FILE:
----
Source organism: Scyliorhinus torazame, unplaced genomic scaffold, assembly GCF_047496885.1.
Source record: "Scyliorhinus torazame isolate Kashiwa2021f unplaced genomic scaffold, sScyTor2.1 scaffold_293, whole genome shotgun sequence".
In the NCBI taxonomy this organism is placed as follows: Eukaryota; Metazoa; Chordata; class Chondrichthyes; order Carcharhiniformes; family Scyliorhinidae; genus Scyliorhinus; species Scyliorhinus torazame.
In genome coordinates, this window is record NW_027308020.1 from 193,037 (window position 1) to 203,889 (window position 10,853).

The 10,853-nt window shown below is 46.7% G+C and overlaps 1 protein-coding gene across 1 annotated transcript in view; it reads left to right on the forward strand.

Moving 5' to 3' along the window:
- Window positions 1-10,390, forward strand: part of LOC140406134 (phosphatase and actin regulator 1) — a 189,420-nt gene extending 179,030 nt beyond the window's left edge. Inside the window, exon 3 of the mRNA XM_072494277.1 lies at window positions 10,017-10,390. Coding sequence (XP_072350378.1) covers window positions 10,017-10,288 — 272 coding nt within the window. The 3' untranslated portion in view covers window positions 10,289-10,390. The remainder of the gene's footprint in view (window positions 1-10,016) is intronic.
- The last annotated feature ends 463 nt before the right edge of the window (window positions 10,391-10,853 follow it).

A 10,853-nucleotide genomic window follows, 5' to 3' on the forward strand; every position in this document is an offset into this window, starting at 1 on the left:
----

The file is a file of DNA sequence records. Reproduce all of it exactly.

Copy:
Source organism: Scyliorhinus torazame, unplaced genomic scaffold, assembly GCF_047496885.1.
Source record: "Scyliorhinus torazame isolate Kashiwa2021f unplaced genomic scaffold, sScyTor2.1 scaffold_293, whole genome shotgun sequence".
In the NCBI taxonomy this organism is placed as follows: Eukaryota; Metazoa; Chordata; class Chondrichthyes; order Carcharhiniformes; family Scyliorhinidae; genus Scyliorhinus; species Scyliorhinus torazame.
In genome coordinates, this window is record NW_027308020.1 from 193,037 (window position 1) to 203,889 (window position 10,853).

The 10,853-nt window shown below is 46.7% G+C and overlaps 1 protein-coding gene across 1 annotated transcript in view; it reads left to right on the forward strand.

Moving 5' to 3' along the window:
- Window positions 1-10,390, forward strand: part of LOC140406134 (phosphatase and actin regulator 1) — a 189,420-nt gene extending 179,030 nt beyond the window's left edge. Inside the window, exon 3 of the mRNA XM_072494277.1 lies at window positions 10,017-10,390. Coding sequence (XP_072350378.1) covers window positions 10,017-10,288 — 272 coding nt within the window. The 3' untranslated portion in view covers window positions 10,289-10,390. The remainder of the gene's footprint in view (window positions 1-10,016) is intronic.
- The last annotated feature ends 463 nt before the right edge of the window (window positions 10,391-10,853 follow it).

A 10,853-nucleotide genomic window follows, 5' to 3' on the forward strand; every position in this document is an offset into this window, starting at 1 on the left: